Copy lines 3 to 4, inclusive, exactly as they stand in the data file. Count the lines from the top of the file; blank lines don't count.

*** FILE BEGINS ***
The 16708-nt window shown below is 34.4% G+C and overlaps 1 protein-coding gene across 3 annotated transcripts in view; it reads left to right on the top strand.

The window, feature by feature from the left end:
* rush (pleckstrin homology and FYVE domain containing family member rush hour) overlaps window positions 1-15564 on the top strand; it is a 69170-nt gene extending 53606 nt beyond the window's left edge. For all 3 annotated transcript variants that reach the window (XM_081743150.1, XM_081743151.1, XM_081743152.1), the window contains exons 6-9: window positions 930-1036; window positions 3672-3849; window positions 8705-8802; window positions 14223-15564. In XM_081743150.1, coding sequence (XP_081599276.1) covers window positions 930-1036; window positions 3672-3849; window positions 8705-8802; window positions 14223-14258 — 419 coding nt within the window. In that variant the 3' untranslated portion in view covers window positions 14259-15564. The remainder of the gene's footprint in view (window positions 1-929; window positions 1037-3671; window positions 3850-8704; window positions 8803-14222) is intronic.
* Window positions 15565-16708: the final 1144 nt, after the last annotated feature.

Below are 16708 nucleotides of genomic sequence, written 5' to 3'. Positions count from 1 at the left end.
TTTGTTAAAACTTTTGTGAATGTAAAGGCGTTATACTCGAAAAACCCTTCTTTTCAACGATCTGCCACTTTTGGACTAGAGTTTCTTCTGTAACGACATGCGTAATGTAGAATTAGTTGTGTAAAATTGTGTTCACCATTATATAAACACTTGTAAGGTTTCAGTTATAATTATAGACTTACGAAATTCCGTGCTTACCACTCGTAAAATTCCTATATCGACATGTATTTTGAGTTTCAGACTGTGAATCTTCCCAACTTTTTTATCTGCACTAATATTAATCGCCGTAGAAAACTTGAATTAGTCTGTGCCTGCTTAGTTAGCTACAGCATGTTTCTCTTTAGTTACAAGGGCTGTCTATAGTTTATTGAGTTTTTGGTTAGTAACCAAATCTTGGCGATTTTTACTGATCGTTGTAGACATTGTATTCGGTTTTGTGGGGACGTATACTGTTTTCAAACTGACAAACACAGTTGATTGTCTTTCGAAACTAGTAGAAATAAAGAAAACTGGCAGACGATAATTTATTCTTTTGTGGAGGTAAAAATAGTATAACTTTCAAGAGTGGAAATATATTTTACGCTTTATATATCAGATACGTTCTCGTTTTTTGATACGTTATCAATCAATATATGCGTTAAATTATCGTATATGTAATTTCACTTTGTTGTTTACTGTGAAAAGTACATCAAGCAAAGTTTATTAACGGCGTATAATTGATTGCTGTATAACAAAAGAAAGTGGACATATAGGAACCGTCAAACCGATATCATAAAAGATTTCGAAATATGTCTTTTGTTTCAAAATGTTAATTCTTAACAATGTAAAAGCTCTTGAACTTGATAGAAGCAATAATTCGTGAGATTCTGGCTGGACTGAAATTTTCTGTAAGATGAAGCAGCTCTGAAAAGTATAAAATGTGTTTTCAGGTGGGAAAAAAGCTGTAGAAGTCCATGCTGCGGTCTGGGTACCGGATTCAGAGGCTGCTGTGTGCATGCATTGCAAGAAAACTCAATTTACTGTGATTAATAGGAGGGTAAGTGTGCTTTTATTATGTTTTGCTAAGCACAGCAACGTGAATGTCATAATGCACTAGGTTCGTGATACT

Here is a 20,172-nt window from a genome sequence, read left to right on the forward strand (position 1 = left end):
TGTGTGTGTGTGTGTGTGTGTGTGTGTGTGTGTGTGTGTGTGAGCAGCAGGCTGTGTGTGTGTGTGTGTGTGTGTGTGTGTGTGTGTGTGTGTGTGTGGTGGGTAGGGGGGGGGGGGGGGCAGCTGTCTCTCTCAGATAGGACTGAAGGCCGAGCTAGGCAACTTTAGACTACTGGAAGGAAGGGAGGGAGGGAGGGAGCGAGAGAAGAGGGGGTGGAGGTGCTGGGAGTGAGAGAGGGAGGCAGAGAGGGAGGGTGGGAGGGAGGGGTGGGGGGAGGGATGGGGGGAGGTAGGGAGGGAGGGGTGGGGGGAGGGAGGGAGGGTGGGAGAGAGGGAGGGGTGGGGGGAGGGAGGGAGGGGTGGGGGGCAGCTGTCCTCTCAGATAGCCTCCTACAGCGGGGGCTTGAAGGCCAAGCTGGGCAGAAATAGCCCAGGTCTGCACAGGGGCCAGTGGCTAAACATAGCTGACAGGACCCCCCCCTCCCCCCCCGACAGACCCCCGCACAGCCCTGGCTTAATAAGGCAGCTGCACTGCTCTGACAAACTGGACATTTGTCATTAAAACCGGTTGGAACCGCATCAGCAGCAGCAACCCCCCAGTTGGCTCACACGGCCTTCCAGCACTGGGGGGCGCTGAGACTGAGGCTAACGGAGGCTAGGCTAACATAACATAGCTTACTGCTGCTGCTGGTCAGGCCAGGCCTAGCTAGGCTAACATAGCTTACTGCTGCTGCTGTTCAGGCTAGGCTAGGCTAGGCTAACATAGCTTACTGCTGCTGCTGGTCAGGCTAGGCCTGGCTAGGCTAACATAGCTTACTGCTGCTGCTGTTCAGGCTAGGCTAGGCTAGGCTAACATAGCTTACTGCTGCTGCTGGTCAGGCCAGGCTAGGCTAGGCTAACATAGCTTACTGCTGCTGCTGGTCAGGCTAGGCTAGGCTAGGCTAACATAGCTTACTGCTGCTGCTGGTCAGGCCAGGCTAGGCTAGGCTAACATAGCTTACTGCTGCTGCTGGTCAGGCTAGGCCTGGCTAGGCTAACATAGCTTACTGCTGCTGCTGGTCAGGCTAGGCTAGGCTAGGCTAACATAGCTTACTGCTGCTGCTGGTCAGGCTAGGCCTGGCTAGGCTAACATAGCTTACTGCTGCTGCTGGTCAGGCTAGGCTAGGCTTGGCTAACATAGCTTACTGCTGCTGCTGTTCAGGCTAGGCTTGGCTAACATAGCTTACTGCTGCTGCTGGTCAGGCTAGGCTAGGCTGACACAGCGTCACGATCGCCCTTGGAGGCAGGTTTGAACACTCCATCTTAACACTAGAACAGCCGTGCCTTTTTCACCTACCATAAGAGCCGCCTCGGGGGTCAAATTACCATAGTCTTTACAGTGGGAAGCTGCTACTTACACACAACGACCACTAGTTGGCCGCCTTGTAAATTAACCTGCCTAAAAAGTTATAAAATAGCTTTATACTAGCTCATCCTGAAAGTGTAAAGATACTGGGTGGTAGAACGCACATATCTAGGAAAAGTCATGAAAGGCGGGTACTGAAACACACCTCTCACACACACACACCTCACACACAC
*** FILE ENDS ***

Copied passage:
* rush (pleckstrin homology and FYVE domain containing family member rush hour) overlaps window positions 1-15564 on the top strand; it is a 69170-nt gene extending 53606 nt beyond the window's left edge. For all 3 annotated transcript variants that reach the window (XM_081743150.1, XM_081743151.1, XM_081743152.1), the window contains exons 6-9: window positions 930-1036; window positions 3672-3849; window positions 8705-8802; window positions 14223-15564. In XM_081743150.1, coding sequence (XP_081599276.1) covers window positions 930-1036; window positions 3672-3849; window positions 8705-8802; window positions 14223-14258 — 419 coding nt within the window. In that variant the 3' untranslated portion in view covers window positions 14259-15564. The remainder of the gene's footprint in view (window positions 1-929; window positions 1037-3671; window positions 3850-8704; window positions 8803-14222) is intronic.
* Window positions 15565-16708: the final 1144 nt, after the last annotated feature.